McLuhan contends that after more than a century of electric technology, our senses and nerves have been extended in a global embrace, cancelling space and time, by the various media. The medium of television unlike most other media is a "tactile" medium, "...an extension of the sense of touch, which involves maximal interplay of all the senses."20 Baudrillard would agree with McLuhan, and suggests that the entire process of meaning is reduced to the "ability to produce contrasting reactions to a growing series of adequate stimuli," which in effect is controlled by the medium.21 The television image demands in-depth participation and involvement and as such "...creates audience involvement in depth as well."22 McLuhan points out that understanding of oneself will come not through logic and knowledge but rather, through experience and exposure to various media.

This study will analyze the postmodern aspects of the medium of television, and examine its inherent properties as a postmodern context that generates postmodern practice. Television news represents itself as a neutral conveyer of "real events" that are shown and then commented upon. Trying to provide a "window on the world," this image of television news is constructed out of the widely-held assumption that there is an "event" occurring in the world, and that television news reports on that event. The "window on the world" is thus constructed out of an assumed link between two separate and discrete things: actual existing events and reports about them.23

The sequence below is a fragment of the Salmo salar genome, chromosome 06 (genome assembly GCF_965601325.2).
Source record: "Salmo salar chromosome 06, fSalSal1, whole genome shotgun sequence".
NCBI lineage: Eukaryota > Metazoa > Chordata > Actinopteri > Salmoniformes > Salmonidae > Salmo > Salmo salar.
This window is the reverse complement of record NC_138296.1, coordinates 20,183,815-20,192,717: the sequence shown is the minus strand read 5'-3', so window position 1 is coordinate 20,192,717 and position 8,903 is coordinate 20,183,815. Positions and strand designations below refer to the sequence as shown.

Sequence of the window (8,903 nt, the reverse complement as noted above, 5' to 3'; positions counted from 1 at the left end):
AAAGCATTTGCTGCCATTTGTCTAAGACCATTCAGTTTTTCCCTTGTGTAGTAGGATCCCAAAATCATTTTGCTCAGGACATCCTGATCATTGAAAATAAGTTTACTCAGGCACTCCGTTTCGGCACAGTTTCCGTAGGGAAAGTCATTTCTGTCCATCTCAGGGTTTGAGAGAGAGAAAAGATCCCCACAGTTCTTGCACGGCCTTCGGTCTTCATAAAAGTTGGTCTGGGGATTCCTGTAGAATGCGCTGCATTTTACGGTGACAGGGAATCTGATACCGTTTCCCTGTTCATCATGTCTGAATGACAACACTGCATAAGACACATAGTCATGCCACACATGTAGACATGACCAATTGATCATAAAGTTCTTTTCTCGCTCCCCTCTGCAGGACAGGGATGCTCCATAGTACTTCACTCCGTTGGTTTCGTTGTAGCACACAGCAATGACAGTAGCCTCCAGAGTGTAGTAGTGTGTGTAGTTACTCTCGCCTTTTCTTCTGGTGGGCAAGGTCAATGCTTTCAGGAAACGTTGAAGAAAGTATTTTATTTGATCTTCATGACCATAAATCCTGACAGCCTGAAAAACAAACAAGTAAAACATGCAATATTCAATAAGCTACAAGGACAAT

Todd Gitlin claims that television is a screen on which the spectacles, "absurdities and abominations of politics and morals" are presented.24 The Hill-Thomas hearings will be analyzed and discussed as an example of how television functions as simulation, the ecstasy of the real. One need only watch television, where real events continuously emerge through unreal and stereotyped traits which allow for continuous and uninterrupted combinations. As Baudrillard states, the "anti-theatre is the ecstatic form of theatre"--theatre in the streets, without actors, theatre for everyone which merges with the unfolding of life--theatre which imitates daily life. The media has put an end to the real event.25

The mass media, especially television, often infringe upon and destroy the potential for interchange of opinion and are an important cause of the destruction of privacy. Mills views the media as malign, unattuned to the development of man and failing as an educational force. While providing information about world occurrences, the media does not always enable the viewer to connect daily life to these larger realities. Mills argues that rather than providing rational insight into the individual's or society's anxieties, the media distract and obscure understanding of the world by focusing on artificial chaos within the framework of a program, creating a tone of "animated distraction" and "suspended agitation."26